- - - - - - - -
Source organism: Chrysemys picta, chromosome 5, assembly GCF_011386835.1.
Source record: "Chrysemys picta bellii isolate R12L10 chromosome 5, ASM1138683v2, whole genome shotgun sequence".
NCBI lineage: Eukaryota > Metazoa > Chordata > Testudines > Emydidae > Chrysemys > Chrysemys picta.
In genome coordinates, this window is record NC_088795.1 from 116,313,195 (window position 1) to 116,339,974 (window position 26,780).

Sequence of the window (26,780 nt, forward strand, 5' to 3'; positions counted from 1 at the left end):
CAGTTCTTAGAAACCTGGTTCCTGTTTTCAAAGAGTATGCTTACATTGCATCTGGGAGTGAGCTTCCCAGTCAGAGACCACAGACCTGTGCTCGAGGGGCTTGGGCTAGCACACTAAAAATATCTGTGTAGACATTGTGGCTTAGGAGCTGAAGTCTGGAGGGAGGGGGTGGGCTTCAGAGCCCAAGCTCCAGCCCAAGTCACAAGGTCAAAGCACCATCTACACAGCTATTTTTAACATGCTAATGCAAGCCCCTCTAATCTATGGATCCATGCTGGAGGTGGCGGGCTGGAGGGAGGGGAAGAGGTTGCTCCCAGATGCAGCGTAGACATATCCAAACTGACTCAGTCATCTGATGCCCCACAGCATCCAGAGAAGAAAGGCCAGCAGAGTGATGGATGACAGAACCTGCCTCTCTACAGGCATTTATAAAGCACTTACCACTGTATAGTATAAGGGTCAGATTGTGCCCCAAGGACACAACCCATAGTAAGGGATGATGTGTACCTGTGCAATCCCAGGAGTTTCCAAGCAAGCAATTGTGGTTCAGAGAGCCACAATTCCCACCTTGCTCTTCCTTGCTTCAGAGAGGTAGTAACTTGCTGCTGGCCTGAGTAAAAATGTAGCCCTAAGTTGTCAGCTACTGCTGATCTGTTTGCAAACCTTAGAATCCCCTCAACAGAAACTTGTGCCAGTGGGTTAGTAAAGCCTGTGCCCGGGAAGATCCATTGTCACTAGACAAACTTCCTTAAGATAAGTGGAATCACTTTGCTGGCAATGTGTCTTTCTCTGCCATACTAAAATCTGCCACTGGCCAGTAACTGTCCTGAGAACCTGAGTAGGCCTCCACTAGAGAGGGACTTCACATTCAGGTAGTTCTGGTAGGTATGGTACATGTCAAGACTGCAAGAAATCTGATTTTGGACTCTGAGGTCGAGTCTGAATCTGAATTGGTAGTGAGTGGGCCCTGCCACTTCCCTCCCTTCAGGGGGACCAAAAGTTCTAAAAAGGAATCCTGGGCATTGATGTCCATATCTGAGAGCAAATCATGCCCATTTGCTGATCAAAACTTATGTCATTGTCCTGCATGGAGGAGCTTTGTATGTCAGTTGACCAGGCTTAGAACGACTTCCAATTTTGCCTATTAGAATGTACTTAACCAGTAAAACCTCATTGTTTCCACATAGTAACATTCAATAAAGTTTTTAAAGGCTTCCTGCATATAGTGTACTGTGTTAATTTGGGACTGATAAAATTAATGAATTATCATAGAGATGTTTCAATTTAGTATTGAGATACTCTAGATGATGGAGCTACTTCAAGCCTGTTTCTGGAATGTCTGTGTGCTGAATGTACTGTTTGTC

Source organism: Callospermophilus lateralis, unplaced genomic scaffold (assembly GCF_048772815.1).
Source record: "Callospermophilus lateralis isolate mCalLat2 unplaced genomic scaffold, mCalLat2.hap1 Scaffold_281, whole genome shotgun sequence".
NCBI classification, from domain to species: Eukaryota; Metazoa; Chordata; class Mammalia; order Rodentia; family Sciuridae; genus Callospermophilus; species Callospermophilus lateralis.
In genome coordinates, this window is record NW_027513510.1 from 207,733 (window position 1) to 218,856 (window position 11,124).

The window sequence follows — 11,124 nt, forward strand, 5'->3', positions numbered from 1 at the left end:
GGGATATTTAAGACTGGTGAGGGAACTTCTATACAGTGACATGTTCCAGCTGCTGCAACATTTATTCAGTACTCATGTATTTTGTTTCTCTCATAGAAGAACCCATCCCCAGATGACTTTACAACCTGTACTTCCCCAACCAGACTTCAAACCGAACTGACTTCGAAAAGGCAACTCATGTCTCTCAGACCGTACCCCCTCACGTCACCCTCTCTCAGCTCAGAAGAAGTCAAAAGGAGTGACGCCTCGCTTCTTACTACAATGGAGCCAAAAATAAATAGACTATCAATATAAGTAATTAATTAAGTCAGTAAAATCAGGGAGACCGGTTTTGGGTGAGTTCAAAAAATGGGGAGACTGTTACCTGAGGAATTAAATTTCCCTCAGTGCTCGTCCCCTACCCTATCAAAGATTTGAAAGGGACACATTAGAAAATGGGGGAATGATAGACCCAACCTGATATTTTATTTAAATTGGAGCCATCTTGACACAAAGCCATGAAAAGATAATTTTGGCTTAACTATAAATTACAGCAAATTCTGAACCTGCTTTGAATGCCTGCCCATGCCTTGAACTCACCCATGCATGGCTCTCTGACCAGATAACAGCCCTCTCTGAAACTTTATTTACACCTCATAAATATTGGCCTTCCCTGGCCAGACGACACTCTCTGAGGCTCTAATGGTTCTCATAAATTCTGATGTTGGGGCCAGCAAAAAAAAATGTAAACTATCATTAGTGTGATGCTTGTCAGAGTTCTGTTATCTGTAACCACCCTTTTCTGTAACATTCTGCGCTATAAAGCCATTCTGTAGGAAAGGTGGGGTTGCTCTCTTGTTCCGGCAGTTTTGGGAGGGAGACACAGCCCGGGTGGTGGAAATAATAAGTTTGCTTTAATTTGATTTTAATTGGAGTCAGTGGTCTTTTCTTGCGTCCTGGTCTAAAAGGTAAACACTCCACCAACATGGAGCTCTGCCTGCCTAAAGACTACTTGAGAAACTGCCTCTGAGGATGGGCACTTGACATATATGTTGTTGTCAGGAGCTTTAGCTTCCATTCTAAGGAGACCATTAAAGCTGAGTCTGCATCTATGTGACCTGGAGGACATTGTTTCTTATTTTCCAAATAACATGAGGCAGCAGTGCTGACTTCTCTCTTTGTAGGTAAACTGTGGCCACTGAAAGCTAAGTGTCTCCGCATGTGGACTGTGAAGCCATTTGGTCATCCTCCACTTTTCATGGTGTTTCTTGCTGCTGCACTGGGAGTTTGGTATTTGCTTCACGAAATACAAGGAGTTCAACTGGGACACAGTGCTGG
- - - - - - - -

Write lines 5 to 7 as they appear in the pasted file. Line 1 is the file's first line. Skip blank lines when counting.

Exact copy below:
Sequence of the window (26,780 nt, forward strand, 5' to 3'; positions counted from 1 at the left end):
CAGTTCTTAGAAACCTGGTTCCTGTTTTCAAAGAGTATGCTTACATTGCATCTGGGAGTGAGCTTCCCAGTCAGAGACCACAGACCTGTGCTCGAGGGGCTTGGGCTAGCACACTAAAAATATCTGTGTAGACATTGTGGCTTAGGAGCTGAAGTCTGGAGGGAGGGGGTGGGCTTCAGAGCCCAAGCTCCAGCCCAAGTCACAAGGTCAAAGCACCATCTACACAGCTATTTTTAACATGCTAATGCAAGCCCCTCTAATCTATGGATCCATGCTGGAGGTGGCGGGCTGGAGGGAGGGGAAGAGGTTGCTCCCAGATGCAGCGTAGACATATCCAAACTGACTCAGTCATCTGATGCCCCACAGCATCCAGAGAAGAAAGGCCAGCAGAGTGATGGATGACAGAACCTGCCTCTCTACAGGCATTTATAAAGCACTTACCACTGTATAGTATAAGGGTCAGATTGTGCCCCAAGGACACAACCCATAGTAAGGGATGATGTGTACCTGTGCAATCCCAGGAGTTTCCAAGCAAGCAATTGTGGTTCAGAGAGCCACAATTCCCACCTTGCTCTTCCTTGCTTCAGAGAGGTAGTAACTTGCTGCTGGCCTGAGTAAAAATGTAGCCCTAAGTTGTCAGCTACTGCTGATCTGTTTGCAAACCTTAGAATCCCCTCAACAGAAACTTGTGCCAGTGGGTTAGTAAAGCCTGTGCCCGGGAAGATCCATTGTCACTAGACAAACTTCCTTAAGATAAGTGGAATCACTTTGCTGGCAATGTGTCTTTCTCTGCCATACTAAAATCTGCCACTGGCCAGTAACTGTCCTGAGAACCTGAGTAGGCCTCCACTAGAGAGGGACTTCACATTCAGGTAGTTCTGGTAGGTATGGTACATGTCAAGACTGCAAGAAATCTGATTTTGGACTCTGAGGTCGAGTCTGAATCTGAATTGGTAGTGAGTGGGCCCTGCCACTTCCCTCCCTTCAGGGGGACCAAAAGTTCTAAAAAGGAATCCTGGGCATTGATGTCCATATCTGAGAGCAAATCATGCCCATTTGCTGATCAAAACTTATGTCATTGTCCTGCATGGAGGAGCTTTGTATGTCAGTTGACCAGGCTTAGAACGACTTCCAATTTTGCCTATTAGAATGTACTTAACCAGTAAAACCTCATTGTTTCCACATAGTAACATTCAATAAAGTTTTTAAAGGCTTCCTGCATATAGTGTACTGTGTTAATTTGGGACTGATAAAATTAATGAATTATCATAGAGATGTTTCAATTTAGTATTGAGATACTCTAGATGATGGAGCTACTTCAAGCCTGTTTCTGGAATGTCTGTGTGCTGAATGTACTGTTTGTC

Source organism: Callospermophilus lateralis, unplaced genomic scaffold (assembly GCF_048772815.1).